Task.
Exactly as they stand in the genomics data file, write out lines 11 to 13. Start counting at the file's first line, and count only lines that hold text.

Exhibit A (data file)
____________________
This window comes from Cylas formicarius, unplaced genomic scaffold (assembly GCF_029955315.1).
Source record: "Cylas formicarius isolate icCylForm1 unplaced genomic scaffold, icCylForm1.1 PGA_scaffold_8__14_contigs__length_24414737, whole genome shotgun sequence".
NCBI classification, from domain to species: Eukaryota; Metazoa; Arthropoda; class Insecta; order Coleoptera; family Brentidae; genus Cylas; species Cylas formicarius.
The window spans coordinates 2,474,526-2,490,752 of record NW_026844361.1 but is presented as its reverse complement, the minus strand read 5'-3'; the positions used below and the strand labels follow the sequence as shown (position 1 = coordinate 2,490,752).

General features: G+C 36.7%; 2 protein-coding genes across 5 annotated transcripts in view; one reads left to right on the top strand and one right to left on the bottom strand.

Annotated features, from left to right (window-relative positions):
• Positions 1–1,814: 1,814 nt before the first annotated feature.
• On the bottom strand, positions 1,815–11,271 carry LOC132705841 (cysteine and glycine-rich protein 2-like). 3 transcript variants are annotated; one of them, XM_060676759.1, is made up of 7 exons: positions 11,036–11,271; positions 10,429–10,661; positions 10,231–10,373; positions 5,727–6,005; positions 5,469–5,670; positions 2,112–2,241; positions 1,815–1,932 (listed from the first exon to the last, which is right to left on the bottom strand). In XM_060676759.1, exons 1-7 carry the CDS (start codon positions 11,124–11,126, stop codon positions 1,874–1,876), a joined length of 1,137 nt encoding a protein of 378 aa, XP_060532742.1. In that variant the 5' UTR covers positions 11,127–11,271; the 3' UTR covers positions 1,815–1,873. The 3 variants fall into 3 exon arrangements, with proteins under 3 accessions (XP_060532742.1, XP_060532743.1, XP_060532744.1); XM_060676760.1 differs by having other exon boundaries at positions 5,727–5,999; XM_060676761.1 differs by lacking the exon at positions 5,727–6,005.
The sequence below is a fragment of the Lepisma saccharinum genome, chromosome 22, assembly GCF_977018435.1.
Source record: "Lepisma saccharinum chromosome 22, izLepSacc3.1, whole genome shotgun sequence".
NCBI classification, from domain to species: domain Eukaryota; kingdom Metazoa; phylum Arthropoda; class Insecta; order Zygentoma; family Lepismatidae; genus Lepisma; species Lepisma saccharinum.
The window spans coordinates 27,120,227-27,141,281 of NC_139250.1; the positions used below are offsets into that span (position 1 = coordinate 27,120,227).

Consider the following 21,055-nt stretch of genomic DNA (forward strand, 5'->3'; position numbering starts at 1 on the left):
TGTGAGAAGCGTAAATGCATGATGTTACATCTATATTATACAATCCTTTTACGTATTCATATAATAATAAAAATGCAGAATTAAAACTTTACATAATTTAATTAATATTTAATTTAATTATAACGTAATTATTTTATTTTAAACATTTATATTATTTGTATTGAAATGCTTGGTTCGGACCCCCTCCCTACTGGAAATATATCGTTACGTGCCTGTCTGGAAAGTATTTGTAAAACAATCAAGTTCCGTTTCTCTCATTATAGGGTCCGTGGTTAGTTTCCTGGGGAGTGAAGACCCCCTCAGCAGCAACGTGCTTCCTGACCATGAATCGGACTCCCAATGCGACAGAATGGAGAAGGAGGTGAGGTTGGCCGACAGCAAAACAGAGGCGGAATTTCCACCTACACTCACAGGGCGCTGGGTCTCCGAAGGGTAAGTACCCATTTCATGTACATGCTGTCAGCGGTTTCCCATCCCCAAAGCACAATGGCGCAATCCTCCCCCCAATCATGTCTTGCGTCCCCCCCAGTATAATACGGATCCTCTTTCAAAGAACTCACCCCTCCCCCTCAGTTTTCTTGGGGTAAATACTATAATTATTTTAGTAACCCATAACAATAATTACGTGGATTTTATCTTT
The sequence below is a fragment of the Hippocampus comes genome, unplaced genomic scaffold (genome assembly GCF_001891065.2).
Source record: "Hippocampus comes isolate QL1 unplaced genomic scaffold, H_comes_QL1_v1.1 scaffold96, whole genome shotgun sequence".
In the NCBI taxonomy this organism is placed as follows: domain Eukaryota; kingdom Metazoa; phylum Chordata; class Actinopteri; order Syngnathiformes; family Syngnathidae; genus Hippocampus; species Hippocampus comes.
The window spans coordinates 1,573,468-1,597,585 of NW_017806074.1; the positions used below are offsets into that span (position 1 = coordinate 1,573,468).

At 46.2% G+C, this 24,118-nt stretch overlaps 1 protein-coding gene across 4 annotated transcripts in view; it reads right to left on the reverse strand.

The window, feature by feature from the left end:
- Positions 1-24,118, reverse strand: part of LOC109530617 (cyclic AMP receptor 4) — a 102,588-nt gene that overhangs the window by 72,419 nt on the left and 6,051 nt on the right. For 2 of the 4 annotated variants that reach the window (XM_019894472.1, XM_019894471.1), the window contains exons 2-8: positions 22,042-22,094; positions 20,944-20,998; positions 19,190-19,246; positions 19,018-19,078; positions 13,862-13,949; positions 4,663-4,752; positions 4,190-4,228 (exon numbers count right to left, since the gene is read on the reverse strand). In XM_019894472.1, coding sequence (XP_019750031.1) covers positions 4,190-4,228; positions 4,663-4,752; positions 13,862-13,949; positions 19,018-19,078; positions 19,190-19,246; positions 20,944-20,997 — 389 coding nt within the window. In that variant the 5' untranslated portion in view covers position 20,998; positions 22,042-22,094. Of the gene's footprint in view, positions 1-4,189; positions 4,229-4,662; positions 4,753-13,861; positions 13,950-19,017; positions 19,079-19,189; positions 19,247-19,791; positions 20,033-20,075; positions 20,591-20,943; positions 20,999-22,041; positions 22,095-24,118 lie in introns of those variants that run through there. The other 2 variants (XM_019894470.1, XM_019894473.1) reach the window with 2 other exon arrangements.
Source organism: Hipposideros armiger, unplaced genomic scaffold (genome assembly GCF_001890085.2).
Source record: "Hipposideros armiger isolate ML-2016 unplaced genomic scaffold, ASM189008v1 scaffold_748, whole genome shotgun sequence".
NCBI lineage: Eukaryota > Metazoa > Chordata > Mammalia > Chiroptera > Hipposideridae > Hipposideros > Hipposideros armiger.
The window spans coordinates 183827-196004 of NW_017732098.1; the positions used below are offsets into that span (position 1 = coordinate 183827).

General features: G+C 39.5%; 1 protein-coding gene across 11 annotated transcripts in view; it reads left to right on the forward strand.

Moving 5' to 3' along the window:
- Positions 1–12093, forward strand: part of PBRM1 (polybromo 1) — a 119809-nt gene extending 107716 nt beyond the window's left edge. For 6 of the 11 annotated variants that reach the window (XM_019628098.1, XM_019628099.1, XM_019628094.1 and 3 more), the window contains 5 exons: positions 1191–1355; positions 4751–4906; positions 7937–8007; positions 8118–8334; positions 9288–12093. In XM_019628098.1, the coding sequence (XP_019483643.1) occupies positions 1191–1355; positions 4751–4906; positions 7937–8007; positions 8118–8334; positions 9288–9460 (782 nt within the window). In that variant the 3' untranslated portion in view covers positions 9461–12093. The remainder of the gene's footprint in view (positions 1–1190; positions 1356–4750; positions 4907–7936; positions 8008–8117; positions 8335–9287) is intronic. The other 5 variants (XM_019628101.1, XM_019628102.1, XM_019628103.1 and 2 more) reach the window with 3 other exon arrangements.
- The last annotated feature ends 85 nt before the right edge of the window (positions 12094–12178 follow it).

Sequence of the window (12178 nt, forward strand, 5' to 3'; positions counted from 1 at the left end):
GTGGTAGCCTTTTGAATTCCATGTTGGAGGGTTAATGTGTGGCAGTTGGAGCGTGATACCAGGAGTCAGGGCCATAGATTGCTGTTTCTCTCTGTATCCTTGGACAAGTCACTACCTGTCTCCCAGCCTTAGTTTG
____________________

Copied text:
NCBI classification, from domain to species: domain Eukaryota; kingdom Metazoa; phylum Arthropoda; class Insecta; order Zygentoma; family Lepismatidae; genus Lepisma; species Lepisma saccharinum.
The window spans coordinates 27,120,227-27,141,281 of NC_139250.1; the positions used below are offsets into that span (position 1 = coordinate 27,120,227).

Consider the following 21,055-nt stretch of genomic DNA (forward strand, 5'->3'; position numbering starts at 1 on the left):